Senate surprise-billing proposal features payment benchmark

Senate health committee leaders have introduced a bipartisan legislative package that protects patients from surprise medical bills by banning out-of-network deductibles in emergencies, establishing a benchmark for health plan-provider payment disputes and ending unexpected air ambulance expenses.

The Lower Health Care Costs Act — formally introduced June 19 by Senate health committee Chairman Lamar Alexander, R-Tenn., and ranking member Patty Murray, D-Wash. — requires that patients only receive emergency healthcare charges that are counted toward their in-network deductible, according to the legislation.

Under the act, insurance companies would reimburse providers based on the local median contracted commercial amount they pay other providers they contracted with and agreed to in that geographic area. The legislation says HHS will be responsible for defining geographic areas and putting a consistent methodology in place for insurance companies to use to determine their median contracted rates.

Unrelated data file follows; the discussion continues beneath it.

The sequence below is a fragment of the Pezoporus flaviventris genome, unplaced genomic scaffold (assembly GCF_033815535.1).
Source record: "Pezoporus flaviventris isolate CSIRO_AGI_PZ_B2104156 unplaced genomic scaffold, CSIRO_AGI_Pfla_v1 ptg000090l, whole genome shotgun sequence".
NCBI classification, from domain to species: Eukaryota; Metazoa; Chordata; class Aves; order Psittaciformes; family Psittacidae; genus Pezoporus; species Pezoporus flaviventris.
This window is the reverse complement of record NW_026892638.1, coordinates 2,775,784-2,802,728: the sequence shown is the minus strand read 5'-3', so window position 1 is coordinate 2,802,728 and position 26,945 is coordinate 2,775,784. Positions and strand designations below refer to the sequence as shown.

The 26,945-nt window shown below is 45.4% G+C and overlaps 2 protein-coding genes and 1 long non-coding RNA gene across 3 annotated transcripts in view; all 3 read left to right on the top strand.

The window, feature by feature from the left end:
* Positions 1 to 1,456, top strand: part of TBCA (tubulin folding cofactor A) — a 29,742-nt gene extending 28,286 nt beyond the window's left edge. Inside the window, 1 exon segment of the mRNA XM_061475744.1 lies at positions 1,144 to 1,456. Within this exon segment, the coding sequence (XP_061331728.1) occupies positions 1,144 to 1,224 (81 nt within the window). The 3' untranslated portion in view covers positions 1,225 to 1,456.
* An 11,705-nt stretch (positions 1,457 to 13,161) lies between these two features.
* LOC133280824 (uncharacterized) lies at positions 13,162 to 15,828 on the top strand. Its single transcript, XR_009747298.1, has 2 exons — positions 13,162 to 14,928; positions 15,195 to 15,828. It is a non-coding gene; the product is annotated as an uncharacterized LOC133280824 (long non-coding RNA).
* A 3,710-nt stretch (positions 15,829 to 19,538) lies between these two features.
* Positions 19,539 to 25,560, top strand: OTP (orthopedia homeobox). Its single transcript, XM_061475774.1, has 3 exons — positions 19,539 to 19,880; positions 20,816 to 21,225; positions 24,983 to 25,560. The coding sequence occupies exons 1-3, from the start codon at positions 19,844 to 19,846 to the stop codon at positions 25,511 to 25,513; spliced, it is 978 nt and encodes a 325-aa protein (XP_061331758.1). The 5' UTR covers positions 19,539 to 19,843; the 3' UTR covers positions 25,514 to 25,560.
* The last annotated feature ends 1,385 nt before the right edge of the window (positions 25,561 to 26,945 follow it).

Insurance companies that don't have adequate internal data in a given geographic area will be able to use the state's all-payer claims database or other appropriate external sources to determine the suitable market median rate, according to the act.

As far as ending surprise air ambulance bills, the legislation would limit patients' out-of-pocket costs for air ambulance transport to the in-network cost-sharing amount.

Mr. Alexander said in a news release that his committee will vote on the legislation June 26.

Access the full legislation text here.



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